Old Ottawa South Community Association

  • Ottawa South History Project

Stories

These are glimpses of Old Ottawa South's history: reproduced snippets of news items and notices describing the old, as if it were new.

Heritage Trees

Credit: Canada. Dept. of Mines and Technical Surveys / Library and Archives Canada / PA-023249 Can a tree be designated heritage? Evidently, yes: Newswire article September 2009. Read about Ontario's program for recognition of trees —are there significant specimens in our neighbourhood? If a tree falls at Brighton beach, will anybody hear? (apologies to Bruce Cockburn)
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Ottawa Tennis and Lawn Bowling Club: 112 years

The Ottawa Tennis Club is almost as old as the modern game of tennis itself. Court Tennis, known in France as jeu de paume, was first played in the tenth century in the cloistered courtyards of French monasteries and later in the chateaux and castles of the French and English aristocracy. But its descendant, lawn tennis was invented in 1873, when Walter C. Wingfield, a British army officer, adapted the rules and techniques of court tennis to a game that could be played on grass. This new form of tennis was brought to Canada a few years later and grew rapidly in popularity. In 1894, an article in the Ottawa Evening Journal noted that "although golf is the truly swell game of the present day, the old favourite, lawn tennis, is more popular than ever this year. In the fall of 1881, members of the Ottawa Cricket Club who had…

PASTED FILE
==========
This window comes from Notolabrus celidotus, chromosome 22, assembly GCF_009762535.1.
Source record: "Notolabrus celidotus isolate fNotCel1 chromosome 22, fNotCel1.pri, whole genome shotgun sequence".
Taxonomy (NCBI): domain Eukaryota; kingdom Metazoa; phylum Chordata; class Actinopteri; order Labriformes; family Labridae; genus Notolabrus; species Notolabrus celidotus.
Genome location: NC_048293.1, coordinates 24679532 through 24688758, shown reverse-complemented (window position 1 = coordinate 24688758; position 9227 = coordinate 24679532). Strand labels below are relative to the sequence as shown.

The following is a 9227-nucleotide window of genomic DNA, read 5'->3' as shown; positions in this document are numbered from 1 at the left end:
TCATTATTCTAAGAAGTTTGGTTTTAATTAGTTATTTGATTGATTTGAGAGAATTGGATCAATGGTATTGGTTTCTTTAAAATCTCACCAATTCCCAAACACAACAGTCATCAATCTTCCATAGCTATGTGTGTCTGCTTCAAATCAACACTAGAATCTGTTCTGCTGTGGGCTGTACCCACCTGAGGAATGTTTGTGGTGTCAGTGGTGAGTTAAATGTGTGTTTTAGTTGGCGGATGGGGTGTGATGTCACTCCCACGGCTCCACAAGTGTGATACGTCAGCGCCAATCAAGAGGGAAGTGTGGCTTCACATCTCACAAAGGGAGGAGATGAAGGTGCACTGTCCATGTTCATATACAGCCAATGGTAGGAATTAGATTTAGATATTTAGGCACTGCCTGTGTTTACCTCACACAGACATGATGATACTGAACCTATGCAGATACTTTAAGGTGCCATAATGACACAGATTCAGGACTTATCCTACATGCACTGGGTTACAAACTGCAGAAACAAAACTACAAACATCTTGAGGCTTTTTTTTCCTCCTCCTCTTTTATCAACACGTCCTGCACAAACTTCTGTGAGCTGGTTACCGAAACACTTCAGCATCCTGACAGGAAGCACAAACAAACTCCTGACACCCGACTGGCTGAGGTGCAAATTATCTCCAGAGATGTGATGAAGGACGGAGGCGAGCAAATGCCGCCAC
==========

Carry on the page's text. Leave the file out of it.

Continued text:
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What is a Craftsman-style Home?

Also known as the Arts and Crafts style of house architecture. And it seems we may have a few of them in Ottawa South. For a definition, we may defer to the experts: www.fine-woodworking-for-your-home.com/artsandcraftsstyle.html
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Rideauville Residence

The photographer Henry Joseph Woodside lived in the part of Ottawa previously known as Rideauville. His extensive photo collection can be found at the Library and Archives Canada and includes many taken around the neighbourhood such as his house at 63 Aylmer Avenue. Credit: Henry Joseph Woodside/Library and Archives Canada/PA-016628
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Charles Hopewell

Did you know that Hopewell Avenue was named after Ottawa's mayor from 1909 to 1912 Charles Hopewell? After the suburb of Old Ottawa South was annexed into the city of Ottawa in 1907, Hopewell was instrumental in getting the streetcar line extended over the Bank Street bridge into the rapidly expanding neighbourhood. The streetcar ran along a route roughly the equivalent as today's #7 bus route. The school was built in 1910 but there had been a school on the site since the 1830s. Here's a bit more about his life and death and role in the nation's captial.
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Mayfair Marquee

Bed Bunnies & The Dirty Dolls on screen at the Mayfair Theatre circa 1975. Photo credit: City of Ottawa Archives CA-18896
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613-247-4946